April 2018

WORDS Amanda Dobra Hope

PHOTOGRAPHY Stacey Irvin

In our attempt to help others, we often end up helping ourselves. When we embark with curiosity on the path undeniably unfolding before us, the most beautiful parallels and synchronicities can blossom.

Studio Assistant Joanna Mechan and Julia Whitney Brown

In 2017, after seeing the perfect spot for a pottery studio at the Old School Farm, a non-profit her husband manages whose mission is meaningful employment for adults with varying abilities, Julia Whitney Brown approached the board with her vision for Old School Farm Pottery. Rooted in her love for social practice, what began as an intention to bring beautiful tableware to the affiliated Old School Farm to Table restaurant is now allowing her to provide the opportunity for other artists’ dreams to unfold alongside hers.

Student participating in Clay Day Projects

Brown’s story began when she was a child growing up under her mother and father’s different worldviews. Having begun a life more attuned, by her father’s influence, to natural cycles and traditional handicrafts, her later immersion into public school came as a bit of a shock.

In order to ease the difficulty of social interactions in the new, foreign world she had arrived in, she retreated into her grandmother’s pottery studio. She became more isolated and, in her words, “became more attuned to objects and how to create solutions with them.” What she didn’t know at the time was that in later years she would become more attuned to people than objects, bringing her back out of isolation and into providing relational solutions with her art.

This is where we meet Joanna Mechan, an adult of varying ability who had been working at the Old School Farm in the office doing marketing and photography. Through her work there, the other staff members had already identified Mechan as a creative who loved to help people, so she was recommended without hesitation for an assistant position at the newly founded (2017) Old School Farm Pottery, while continuing her employment in the office.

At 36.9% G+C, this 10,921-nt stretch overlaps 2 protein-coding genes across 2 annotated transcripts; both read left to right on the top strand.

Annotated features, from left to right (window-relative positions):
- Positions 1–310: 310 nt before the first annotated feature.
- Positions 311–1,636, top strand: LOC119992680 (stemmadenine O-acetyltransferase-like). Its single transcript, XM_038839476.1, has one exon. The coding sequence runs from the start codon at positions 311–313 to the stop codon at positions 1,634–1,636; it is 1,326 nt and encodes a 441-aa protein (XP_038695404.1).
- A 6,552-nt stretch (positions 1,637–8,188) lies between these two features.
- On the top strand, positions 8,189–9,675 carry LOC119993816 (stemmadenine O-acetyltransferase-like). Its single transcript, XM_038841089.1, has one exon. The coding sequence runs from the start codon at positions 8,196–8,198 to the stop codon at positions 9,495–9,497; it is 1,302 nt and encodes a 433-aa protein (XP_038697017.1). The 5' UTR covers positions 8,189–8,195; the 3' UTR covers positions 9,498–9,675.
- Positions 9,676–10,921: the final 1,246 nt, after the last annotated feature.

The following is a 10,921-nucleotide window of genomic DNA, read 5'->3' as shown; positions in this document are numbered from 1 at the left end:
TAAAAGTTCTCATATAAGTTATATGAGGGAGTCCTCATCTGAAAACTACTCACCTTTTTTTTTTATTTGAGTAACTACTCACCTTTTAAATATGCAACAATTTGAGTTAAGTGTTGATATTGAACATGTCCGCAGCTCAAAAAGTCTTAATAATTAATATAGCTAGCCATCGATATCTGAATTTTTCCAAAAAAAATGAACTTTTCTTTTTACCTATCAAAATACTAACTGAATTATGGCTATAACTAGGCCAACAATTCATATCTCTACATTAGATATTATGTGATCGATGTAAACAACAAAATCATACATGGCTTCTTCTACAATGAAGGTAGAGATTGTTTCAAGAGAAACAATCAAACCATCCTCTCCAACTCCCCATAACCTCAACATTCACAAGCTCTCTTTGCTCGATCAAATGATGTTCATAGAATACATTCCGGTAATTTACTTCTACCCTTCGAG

In the initial experiential classes, Mechan worked as a teacher and assistant. Brown was thrilled to have her and thought she was the perfect employee for the studio. However, it wasn’t until Mechan confided in Brown that she had previously attempted to attend college for ceramics and had dreams of becoming a clay artist that anyone knew of the deep synchronicities that were unfolding. Due to a lack of support for her learning difficulties in two different programs, she ended up giving up her dream and eventually switching to a small art school for photography.

Julia Whitney Brown leading workshop during Clay Day Projects

The organizational model for Old School Farm Pottery has three branches: a production studio by day (with which Mechan assists), education and outreach through public pottery classes, and meaningful employment for adults with intellectual disabilities. Brown and Mechan’s dreams include providing more hours for Mechan in the pottery studio as well as creating an artist incubator to provide support for her and other artists of all abilities. One of the ways you can support both is by attending a class. For a customized experience for both novice and advanced potters, check out Old School Farm Pottery’s six- week sessions. For children and families, try the Saturday Clay Days once a month. And if you’re looking for a more intimate experience with a loved one or friends, try the three-hour “date night” classes.

Sculptures made during Clay Day Projects

As you support the mission of Old School Farm Pottery by immersing yourself in a class or by purchasing tableware for your home or business, maybe you’ll find, as Brown concluded, that “art doesn’t exist in isolation. But rather, life is integrated with art, and art is integrated with life.”

For class registration, custom orders, and more information, please visit www.oldschoolfarmpottery.org.

Pin It on Pinterest